Craigmore Permanent Crop Partnership approaches close
In 2016, Craigmore Sustainables began fundraising for our new Permanent Crop Partnership with a target of $250m
We are quickly approaching that target and anticipate closing the partnership to new funds in December 2018. The majority of the funds are already allocated to assets under contract for purchase.
The specific opportunity is huge given the expertise our country has in growing and exporting fresh and healthy ‘superfoods’ to the world. New Zealand horticulture is highly competitive in many fruit crops, and importantly, we have the logistical capabilities to ensure high quality fruit arrives in demanding export markets in the very best condition.
The opportunity is also truly global, with demand growing for kiwifruit, apples, avocados among others in both emerging markets, like Southeast Asia, and in traditional markets such as Europe. New Zealand horticulture exports have grown at 7% per annum for 20 years.
Our strategy is to build a diversified business of the best of New Zealand fruit orchards across a range of fruits for which New Zealand already has an established reputation, including kiwifruit, apples and wine grapes, plus emerging crops such as cherries, citrus and avocados.
Investments will include land, trees/vines, buildings and fixed equipment and processing and marketing assets.
A majority of the orchards will be greenfield developments converted by Craigmore from pastoral or arable farming.
Positive land use change has been a focus of Craigmore Sustainables since our initial partnership in 2009 focused on planting marginal hill country into new carbon and timber forests (planting New Zealand’s newest forests during 2010-2012). These forests are now absorbing sufficient carbon dioxide to offset two thirds of the net GHG emissions of a small New Zealand city for the next 15 years.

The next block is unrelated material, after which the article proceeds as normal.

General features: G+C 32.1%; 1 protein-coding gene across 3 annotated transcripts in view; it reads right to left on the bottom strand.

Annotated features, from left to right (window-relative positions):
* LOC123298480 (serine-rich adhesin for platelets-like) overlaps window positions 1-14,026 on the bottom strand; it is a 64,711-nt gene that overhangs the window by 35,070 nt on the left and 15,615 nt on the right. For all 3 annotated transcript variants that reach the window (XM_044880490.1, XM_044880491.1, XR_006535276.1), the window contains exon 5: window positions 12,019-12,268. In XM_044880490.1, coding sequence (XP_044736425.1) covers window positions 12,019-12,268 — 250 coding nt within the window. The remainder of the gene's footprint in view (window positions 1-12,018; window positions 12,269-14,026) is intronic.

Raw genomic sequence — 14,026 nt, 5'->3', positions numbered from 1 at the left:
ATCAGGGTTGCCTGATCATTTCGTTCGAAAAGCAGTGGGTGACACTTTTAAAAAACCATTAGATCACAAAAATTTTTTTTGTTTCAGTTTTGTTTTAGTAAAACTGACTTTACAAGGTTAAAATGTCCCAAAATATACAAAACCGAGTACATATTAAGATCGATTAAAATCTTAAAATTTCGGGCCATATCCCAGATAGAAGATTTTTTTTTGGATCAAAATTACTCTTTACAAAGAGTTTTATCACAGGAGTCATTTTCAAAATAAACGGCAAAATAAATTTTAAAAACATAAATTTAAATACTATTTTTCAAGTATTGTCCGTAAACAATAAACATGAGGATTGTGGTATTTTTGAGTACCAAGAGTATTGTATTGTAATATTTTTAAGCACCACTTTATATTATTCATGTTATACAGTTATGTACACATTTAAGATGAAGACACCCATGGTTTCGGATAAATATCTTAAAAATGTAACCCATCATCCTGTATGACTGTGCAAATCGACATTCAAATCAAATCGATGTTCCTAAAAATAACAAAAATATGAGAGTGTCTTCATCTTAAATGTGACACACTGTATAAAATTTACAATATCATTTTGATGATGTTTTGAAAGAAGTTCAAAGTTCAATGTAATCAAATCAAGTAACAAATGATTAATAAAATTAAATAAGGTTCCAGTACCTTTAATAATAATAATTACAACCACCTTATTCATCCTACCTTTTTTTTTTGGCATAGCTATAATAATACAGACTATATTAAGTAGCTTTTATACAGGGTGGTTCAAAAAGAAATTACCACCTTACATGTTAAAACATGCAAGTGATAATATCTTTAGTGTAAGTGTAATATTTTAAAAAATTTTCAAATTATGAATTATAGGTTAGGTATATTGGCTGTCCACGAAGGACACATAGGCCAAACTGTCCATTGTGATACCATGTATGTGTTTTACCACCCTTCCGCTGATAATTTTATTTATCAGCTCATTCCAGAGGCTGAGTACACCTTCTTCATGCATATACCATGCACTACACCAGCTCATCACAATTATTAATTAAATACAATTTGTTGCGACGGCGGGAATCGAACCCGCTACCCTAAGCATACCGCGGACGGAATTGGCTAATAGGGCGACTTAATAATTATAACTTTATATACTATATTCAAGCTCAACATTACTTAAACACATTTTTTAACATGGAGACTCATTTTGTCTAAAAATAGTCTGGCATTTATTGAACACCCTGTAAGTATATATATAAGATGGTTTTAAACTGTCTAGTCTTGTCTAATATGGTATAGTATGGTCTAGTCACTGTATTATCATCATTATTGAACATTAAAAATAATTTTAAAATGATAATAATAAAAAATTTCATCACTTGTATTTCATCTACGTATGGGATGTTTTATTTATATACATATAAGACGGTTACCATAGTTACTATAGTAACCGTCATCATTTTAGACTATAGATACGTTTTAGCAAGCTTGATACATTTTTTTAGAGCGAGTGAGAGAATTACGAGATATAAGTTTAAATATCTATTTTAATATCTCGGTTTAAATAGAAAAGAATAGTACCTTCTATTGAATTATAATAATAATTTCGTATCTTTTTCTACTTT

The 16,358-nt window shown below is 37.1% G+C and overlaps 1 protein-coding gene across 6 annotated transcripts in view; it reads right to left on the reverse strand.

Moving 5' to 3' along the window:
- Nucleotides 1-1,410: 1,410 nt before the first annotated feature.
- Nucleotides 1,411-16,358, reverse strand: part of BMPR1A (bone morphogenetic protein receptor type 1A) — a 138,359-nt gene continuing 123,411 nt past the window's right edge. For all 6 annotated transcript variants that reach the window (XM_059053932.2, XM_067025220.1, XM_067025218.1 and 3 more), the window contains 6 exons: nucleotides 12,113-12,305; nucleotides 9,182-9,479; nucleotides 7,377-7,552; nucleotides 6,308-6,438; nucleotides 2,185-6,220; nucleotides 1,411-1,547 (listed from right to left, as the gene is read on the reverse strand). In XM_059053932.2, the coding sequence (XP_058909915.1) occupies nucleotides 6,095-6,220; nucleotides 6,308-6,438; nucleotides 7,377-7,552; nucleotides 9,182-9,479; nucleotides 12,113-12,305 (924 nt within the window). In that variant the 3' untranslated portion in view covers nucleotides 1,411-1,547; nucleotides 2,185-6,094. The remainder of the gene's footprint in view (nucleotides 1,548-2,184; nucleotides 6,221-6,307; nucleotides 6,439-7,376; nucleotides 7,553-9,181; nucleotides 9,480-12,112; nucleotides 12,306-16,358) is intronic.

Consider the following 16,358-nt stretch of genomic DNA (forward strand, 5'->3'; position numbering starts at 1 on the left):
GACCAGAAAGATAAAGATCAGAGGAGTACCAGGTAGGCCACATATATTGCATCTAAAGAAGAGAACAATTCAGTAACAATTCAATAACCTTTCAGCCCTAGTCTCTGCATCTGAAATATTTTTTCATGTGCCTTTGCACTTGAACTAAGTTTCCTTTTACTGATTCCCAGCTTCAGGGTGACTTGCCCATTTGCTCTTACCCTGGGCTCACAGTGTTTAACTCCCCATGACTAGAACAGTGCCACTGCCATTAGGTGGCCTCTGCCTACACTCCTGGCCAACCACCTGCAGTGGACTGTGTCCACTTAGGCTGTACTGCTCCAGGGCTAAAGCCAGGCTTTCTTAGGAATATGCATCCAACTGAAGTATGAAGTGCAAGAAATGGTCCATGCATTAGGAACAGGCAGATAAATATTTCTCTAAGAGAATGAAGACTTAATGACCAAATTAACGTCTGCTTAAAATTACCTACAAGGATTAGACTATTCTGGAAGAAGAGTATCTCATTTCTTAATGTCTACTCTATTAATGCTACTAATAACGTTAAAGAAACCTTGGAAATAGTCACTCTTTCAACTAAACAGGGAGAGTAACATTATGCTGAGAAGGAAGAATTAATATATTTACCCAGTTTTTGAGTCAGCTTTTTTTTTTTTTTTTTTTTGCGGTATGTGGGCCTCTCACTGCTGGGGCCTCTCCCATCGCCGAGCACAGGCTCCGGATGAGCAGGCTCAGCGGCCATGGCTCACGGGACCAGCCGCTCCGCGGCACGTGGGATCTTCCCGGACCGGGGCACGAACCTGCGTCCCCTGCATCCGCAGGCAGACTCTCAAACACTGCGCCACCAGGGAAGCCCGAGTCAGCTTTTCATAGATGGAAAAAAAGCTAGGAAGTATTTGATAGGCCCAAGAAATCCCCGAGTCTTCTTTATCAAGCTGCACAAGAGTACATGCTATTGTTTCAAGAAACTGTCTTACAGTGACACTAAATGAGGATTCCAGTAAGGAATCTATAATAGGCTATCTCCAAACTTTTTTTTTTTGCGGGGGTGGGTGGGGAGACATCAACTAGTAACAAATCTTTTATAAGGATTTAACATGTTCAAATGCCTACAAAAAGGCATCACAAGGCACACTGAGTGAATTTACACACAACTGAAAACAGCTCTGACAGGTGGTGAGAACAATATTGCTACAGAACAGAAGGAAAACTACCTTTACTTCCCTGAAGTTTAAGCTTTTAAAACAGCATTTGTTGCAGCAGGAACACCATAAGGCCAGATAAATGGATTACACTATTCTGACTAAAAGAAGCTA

In a similar fashion, our Permanent Crop business will positively impact regions of New Zealand (Gisborne, Northland, Central Hawkes Bay) through the targeted conversion of lower output farmland into permanent crop horticulture. These projects can be expected to increase long-term local employment and exports per hectare by at least a factor of 10, significantly reduce GHG emissions and nutrient leaching, and enhance biodiversity.
The main barrier to the breadth of land conversion is the regional nature of horticulture (expertise for specific crops tends to be limited to specific regions) and the lack of local equity capital for what are very capital intensive and long-term projects.
In addition, Craigmore is actively looking at opportunities to partner with Māori landowners, and at other, lower impact production techniques, such as organic management.
As with other partnerships launched and managed by Craigmore Sustainables, Permanent Crop Partnership investors must be long-term, passive and accept our strong sustainability values.